Pictured at the Fairtrade Limerick 2017 ceremony were, Darartu O’Donnell and Yeshua Tofail of Milford National School. Picture: Alan Place.
Pupils send out the Fairtrade Limerick 2017 message as it celebrates its 12th birthday
Pupils from primary and secondary schools across Limerick have gathered in Istabraq Hall in Council Headquarters, Merchant’s Quay to promote the Fairtrade Limerick 2017 message and to help celebrate Fairtrade Limerick’s 12th birthday.
As part of the awareness programme, the students have created Christmas Cards centered on the Fairtrade message of promoting fair trading practices between Ireland and developing countries.
Cards were created by pupils of all ages, ranging from five up to 17 and involved schools across the city and county, illustrating what Fairtrade means to them.
The overall winners were: In the Junior Section: Izzy Duggan, Scoil an Spioraid Naoimh, Roxborough. In the Senior Section: Michelle Kelly, Thomond Community College, Moylish.
They will have their cards reproduced and sent to a variety of local businesses, shops and cafes that have supported the Fairtrade initiative throughout 2017.
The gathering in Istabraq Hall also marked the 12th anniversary of Limerick city as a Fairtrade City.
Limerick city was awarded status as a Fairtrade City in 2005 as a result of the concerted efforts by local people to ensure that Fairtrade produce was made widely available.
It shows Limerick city’s commitment to supporting a fairer trading system with developing countries.
The Fairtrade programme ensures that producers in developing countries receive a fair price for their products. A minimum price for negotiations between producer and purchaser is set in order to ensure the producers are guaranteed a sustainable business. However, if the market price is higher than this minimum price set, then the purchaser must pay the market price.
Speaking at the ceremony Mayor of the City and County of Limerick Cllr Stephen Keary said: “Fairtrade is about caring where your food and drinks come from and the impact your buying these products have on others. Choosing Fairtrade doesn’t mean poorer quality.”
“It means that you care how the product was produced, who produced it and what benefit they get. I would like to congratulate all the pupils who have shown what Fairtrade means to them as part of the Christmas card competition.”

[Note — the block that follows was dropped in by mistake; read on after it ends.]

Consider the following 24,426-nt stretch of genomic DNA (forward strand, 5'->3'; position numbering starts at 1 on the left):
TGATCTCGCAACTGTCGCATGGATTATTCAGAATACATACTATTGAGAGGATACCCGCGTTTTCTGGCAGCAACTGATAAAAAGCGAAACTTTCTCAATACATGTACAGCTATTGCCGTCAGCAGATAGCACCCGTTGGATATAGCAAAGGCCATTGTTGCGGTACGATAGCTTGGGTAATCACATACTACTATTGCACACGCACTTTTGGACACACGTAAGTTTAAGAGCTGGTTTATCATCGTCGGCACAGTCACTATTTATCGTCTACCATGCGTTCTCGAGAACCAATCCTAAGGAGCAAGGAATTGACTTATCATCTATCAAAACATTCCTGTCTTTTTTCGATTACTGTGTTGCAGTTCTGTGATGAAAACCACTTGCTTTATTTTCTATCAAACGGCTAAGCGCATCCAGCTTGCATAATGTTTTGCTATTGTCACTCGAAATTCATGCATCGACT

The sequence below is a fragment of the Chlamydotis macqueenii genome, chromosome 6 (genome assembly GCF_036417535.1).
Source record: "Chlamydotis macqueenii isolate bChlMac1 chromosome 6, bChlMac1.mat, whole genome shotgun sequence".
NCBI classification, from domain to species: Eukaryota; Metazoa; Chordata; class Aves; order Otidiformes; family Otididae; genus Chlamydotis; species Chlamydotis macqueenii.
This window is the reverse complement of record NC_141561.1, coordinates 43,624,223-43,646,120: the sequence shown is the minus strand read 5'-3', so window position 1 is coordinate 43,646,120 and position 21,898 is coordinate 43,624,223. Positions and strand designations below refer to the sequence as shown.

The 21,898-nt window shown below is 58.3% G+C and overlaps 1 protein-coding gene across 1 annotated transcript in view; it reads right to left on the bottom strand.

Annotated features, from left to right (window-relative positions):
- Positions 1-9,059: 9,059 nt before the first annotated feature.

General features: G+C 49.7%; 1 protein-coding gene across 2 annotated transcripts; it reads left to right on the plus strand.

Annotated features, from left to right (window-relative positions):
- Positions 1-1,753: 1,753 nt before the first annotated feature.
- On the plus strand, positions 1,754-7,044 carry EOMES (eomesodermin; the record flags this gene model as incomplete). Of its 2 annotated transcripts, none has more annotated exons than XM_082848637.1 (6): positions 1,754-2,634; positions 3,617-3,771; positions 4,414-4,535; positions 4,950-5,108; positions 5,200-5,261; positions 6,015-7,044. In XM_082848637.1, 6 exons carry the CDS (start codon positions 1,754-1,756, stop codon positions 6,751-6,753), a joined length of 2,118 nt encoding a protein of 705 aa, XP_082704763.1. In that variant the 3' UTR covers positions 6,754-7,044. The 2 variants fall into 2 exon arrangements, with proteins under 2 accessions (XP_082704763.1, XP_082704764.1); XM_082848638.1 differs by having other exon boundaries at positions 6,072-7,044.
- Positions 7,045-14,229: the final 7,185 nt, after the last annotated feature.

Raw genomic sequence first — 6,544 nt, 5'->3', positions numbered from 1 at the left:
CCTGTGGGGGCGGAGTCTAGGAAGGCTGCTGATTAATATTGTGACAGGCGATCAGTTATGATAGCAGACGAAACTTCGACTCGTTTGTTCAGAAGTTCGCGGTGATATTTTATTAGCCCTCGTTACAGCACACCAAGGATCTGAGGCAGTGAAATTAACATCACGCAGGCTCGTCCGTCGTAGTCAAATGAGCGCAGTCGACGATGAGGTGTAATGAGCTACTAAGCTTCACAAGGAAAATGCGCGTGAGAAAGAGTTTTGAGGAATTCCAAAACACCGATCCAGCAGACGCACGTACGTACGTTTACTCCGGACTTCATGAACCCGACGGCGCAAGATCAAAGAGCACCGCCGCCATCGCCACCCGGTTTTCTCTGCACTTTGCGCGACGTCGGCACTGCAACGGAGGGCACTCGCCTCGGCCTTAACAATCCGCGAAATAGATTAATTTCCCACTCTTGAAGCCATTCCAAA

Dolores O’Meara, Chair of the Limerick City Fairtrade Committee said: “The good news is the recent Fairtrade International report showed that global Fairtrade sales totaled €7.88 billion in 2016 – an increase on the previous year. Farmers and workers received €150 million in Fairtrade Premiums, an extra payment which is spent on the development of their communities.”
“However, we cannot be complacent. Fairtrade works with more than 1.6 million farmers and workers around the globe who face many challenges – the impact of climate change being one of them.”
“It is estimated that up to 60% of the sugar cane harvest has been lost in Cuba and there is been an estimated damage of 30% of Fairtrade banana production, equivalent to 4,000 hectares of land, in the Dominican Republic. Cocoa crops and coffee crops have been damaged by the high winds, rain and landslides.”
“Many farmers have seen their crops and land destroyed. They depend on us, the consumers, to help them recover. We must make a conscious effort to add some Fairtrade items to the Christmas shopping basket and I’m delighted that the young people of Limerick are very civic minded and know what Fairtrade is. It is important that we continue.”
Further information on how the Fairtrade programme operates is available at www.fairtrade.ie.
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